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ICC Note: A teacher and four students are being held in Egypt and face blasphemy charges for a video in which the students mocked the jihadist group ISIS. As Egypt tries to address the issues of extremism, Christians have faced a rash of persecution including mob violence and government prosecution on charges of blasphemy. These actions raise serious questions about whether calls for reform from President Sisi are having an effect in the culture at large, and even within the government itself.

By Steven Edwards

05/08/2015 Egypt (Fox News) Four Egyptian kids who dared make fun of ISIS in a harmless video are headed for trial along with their teacher on charges of “insulting Islam,” after their Muslim neighbors got hold of the footage and went to police.

Aged between 15 and 16, the youths could face up to five years in a youth detention center – while the teacher would serve any sentence he receives in prison – if the court finds them guilty of violating Egypt’s blasphemy law, Egypt-focused activists say.

Egyptian Christian and civil rights groups are leading calls for their release, but the five – members of the Coptic community that descends from the non-Arab people whose Pharaohs ruled ancient Egypt – have already spent weeks in police holding cells.

“They are some kids who decided to have fun in a private place,” Mina Thabet, a Coptic activist and researcher at the Egyptian Commission for Rights and Freedoms, told from Cairo.

“They were on a trip with their teacher, but somehow rumor got out that they’d thrown down the Koran, and had insulted Islam, so that led to their arrests.”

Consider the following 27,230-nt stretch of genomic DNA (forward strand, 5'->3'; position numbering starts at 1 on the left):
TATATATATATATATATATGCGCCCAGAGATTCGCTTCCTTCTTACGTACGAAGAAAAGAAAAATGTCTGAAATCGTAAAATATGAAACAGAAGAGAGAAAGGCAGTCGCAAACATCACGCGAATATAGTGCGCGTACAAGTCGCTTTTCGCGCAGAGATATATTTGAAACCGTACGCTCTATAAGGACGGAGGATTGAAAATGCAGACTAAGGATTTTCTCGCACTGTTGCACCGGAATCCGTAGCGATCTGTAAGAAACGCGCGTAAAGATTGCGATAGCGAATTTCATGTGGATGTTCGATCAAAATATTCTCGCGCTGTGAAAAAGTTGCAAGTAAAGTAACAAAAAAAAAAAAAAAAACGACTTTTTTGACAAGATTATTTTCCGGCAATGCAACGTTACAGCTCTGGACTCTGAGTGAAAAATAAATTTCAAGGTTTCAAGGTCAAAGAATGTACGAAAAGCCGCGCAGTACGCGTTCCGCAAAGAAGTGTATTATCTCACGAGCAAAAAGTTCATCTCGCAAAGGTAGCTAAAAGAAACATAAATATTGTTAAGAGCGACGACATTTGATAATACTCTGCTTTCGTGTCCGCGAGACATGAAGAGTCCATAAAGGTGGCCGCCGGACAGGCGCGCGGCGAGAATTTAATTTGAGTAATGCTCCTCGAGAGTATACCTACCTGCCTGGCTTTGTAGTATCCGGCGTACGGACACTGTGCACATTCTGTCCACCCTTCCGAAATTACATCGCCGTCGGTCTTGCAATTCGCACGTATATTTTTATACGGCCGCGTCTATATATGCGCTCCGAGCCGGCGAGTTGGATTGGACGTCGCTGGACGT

The court proceedings are taking place in Beni Mazar, a city in Minya Governorate some 140 miles south of Cairo.

The teacher, Gad Younan, 42, had been escorting the four boys ­– and a fifth Coptic youth seen in the video – on a faith-based excursion outside their home village of Al-Nasriyah in Minya Governorate.

A judge this week denied the jailed boys leave to take end-of-year school exams as he remanded them and Younan into custody for a further two weeks pending continued investigation, according to a local monitor with Washington-based International Christian Concern (ICC), which is also following the case.

“It’s fair to say that these boys are headed for trial based on how we’ve seen similar cases play out in the past,” Todd Daniels, ICC Regional Manager for the Middle East, told

“There is over $1 billion in aid every year that goes to Egypt, and these dollars must remain linked to progress that is made on Egypt’s human rights record,” said Daniels.

“Egypt has a crucial role to play in countering violent extremism in the Middle East, but blasphemy cases on frivolous charges like this only increase the grip of extremists.”

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